If cards are redundant, overlap them but in such a way that both can be read. Team members should
freely change cards between groupings or create new groupings as they feel appropriate. Team
members are allowed to disagree with a placement by making a new placement or returning to a
previous one. Back and forth moves may occur for some time until the team settles on an
arrangement that is acceptable to everyone.

Some cards may be loners that do not seem to fit in any grouping. They should be left that way rather
than try to force-fit them into a grouping.

6. Create headers.
Look for a card in each grouping that describes the central idea that ties the whole group together. In
many cases that central idea will not exist yet on a card. If it does not, the team should decide on the
central idea and create a concise, usually three to five words, header card for that grouping. While
silence is important for sorting, discussion should be used for selecting or creating headers.

If one or more groupings are unusually large, look for sub-groupings within the larger groups. Sub-
groupings should also have headers. Resist the temptation to create endless groupings and sub-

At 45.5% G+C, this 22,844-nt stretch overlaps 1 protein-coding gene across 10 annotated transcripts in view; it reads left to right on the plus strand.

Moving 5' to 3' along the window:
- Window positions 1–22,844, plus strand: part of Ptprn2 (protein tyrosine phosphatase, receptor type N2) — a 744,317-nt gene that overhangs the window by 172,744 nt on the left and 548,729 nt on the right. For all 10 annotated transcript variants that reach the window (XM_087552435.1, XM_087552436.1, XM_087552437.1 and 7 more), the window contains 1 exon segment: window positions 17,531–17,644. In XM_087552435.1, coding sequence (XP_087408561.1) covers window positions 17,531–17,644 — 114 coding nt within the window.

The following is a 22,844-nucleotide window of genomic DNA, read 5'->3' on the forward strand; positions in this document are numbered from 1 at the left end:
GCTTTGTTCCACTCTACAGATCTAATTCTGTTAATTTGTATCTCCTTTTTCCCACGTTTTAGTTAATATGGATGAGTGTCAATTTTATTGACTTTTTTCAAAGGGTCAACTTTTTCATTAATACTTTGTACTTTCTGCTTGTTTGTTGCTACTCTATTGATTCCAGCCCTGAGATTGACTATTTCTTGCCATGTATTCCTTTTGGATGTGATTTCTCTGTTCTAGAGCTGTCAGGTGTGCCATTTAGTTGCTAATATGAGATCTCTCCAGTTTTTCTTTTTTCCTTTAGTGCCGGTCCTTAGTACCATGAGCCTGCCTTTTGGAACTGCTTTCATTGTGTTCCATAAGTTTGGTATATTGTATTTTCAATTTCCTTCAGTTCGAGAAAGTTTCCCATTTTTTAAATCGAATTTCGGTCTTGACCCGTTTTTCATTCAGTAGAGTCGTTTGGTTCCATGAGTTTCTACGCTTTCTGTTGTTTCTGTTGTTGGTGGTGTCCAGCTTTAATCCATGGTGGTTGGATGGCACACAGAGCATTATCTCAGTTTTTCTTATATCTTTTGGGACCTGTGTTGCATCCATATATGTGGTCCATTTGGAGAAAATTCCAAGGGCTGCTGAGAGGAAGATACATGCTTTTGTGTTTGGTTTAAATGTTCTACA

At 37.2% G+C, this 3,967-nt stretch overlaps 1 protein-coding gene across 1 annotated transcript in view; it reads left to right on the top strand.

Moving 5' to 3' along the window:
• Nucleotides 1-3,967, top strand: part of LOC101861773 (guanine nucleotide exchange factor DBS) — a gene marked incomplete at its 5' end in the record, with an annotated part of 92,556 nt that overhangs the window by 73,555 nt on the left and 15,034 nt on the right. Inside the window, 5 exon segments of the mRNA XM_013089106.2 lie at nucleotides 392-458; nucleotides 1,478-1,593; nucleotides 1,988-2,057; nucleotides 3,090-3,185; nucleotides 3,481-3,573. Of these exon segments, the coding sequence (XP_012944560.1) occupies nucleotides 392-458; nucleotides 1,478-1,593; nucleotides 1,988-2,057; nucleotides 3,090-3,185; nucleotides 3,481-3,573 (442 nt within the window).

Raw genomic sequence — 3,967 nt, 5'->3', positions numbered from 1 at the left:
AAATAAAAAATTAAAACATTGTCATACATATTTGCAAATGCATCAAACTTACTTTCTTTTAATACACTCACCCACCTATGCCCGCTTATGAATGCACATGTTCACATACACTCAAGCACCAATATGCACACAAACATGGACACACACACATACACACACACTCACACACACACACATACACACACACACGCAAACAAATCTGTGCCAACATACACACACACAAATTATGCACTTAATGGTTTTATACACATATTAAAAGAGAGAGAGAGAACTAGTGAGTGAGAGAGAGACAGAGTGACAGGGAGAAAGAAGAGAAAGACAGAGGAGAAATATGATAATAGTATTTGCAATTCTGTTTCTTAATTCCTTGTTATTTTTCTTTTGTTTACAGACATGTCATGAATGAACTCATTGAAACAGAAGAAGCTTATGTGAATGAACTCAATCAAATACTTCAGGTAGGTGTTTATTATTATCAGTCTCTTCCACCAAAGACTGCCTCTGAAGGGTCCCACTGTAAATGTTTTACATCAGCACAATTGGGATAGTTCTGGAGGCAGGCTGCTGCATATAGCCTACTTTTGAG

groupings. Keep the number of headers between five and ten, if at all possible.

7. Draw the finished diagram.
Your finished diagram could simply be Post-it™ notes stuck to flip-chart paper with lines containing
and connecting the groupings or 3x5 cards pinned or taped to the wall. It is a good idea, however, to
make an actual drawing of the finished diagram and to share it outside the team for comments and
modification. The team should continue to change the diagram until it reflects the actual situation.

Now what?
If your time is limited or you don’t know whether applying a whole cycle of tools will be valuable, try
making an affinity diagram and see what happens. In general, an affinity diagram will help add clarity
and understanding whenever:
1. There appears to be chaos in the facts or ideas relating to the situation
2. Old solutions do not seem to be working and breakthrough thinking seems in order
3. Support for any proposed solution is critically essential to its success.